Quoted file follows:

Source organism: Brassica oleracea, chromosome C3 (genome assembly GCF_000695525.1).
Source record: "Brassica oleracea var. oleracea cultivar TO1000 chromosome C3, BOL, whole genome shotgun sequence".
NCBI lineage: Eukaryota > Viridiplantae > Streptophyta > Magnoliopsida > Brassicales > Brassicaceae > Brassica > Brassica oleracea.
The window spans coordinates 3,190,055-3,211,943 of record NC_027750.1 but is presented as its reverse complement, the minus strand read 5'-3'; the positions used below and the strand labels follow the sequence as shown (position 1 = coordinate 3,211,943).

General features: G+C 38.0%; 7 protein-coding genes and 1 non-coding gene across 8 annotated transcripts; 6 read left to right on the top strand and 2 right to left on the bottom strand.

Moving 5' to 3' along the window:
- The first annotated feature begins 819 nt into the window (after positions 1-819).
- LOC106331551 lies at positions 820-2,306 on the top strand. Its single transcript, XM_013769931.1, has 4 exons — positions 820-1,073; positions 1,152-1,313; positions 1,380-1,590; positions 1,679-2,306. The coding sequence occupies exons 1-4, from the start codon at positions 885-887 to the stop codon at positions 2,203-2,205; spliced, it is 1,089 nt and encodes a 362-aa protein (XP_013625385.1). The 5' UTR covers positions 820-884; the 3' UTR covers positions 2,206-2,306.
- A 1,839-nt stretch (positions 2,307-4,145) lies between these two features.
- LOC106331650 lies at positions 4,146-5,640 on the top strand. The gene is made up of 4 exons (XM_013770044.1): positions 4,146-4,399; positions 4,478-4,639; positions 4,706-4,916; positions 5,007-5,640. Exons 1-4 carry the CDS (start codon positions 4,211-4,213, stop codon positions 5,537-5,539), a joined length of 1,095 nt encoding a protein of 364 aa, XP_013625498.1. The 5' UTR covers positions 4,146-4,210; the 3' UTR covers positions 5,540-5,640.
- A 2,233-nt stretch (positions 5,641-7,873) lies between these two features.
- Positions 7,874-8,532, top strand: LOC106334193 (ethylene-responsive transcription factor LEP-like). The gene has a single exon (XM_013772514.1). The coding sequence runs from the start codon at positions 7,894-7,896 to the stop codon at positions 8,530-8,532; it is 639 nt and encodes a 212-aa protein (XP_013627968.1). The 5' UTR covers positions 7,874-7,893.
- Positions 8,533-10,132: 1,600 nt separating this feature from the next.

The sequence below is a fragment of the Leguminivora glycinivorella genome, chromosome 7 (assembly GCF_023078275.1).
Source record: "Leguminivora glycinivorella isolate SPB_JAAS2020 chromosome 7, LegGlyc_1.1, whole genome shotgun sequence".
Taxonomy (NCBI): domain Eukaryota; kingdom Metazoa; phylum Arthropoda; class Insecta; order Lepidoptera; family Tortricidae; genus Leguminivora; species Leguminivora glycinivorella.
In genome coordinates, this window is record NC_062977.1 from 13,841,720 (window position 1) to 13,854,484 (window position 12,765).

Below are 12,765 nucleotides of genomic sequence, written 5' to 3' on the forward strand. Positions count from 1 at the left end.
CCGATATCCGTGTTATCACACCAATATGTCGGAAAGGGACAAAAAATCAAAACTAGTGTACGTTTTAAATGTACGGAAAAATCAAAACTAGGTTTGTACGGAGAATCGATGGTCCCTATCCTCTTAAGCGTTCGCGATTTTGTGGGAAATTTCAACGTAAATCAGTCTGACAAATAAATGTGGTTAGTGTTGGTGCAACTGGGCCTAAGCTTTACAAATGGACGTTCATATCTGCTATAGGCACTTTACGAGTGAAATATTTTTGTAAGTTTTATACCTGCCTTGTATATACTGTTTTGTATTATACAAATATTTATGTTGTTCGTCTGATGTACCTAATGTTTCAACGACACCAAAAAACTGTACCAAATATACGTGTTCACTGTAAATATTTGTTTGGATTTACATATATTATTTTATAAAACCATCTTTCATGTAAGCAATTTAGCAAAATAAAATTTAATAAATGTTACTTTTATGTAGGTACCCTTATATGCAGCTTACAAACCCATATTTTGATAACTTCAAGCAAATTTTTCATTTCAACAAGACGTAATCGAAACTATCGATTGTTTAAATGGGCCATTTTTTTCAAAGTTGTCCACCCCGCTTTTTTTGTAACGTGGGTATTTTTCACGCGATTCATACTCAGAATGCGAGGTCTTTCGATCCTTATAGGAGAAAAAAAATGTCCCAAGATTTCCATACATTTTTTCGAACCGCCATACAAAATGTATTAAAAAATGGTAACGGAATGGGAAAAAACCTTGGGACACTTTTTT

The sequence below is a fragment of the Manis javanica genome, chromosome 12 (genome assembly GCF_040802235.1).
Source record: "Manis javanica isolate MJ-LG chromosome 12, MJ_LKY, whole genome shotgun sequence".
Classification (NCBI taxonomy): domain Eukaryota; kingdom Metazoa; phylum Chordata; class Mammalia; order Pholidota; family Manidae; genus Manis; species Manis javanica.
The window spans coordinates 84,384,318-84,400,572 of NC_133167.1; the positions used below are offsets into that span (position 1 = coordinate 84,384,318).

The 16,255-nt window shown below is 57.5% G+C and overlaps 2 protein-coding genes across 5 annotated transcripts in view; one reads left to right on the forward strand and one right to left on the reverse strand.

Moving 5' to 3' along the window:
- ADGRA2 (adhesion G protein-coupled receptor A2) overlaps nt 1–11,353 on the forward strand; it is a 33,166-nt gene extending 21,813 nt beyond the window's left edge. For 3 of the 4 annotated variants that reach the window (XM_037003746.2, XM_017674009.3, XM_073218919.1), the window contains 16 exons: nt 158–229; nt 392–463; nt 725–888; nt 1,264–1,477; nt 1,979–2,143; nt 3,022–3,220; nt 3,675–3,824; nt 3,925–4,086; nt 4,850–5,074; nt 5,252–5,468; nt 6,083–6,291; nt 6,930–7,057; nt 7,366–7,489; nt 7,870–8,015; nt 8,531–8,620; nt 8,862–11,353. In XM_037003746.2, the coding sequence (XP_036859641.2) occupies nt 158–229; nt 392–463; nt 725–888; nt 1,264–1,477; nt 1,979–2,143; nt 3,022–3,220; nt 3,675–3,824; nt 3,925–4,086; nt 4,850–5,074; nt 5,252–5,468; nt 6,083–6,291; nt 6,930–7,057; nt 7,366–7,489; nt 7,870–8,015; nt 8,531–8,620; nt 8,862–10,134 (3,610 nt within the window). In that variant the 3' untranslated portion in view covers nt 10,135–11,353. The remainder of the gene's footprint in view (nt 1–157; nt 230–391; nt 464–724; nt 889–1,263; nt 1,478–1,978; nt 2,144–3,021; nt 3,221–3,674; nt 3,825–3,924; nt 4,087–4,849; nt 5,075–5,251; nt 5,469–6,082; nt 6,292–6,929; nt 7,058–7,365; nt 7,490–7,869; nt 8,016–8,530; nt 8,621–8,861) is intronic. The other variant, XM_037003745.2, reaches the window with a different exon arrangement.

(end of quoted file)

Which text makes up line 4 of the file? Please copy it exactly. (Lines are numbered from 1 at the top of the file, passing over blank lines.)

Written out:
The window spans coordinates 3,190,055-3,211,943 of record NC_027750.1 but is presented as its reverse complement, the minus strand read 5'-3'; the positions used below and the strand labels follow the sequence as shown (position 1 = coordinate 3,211,943).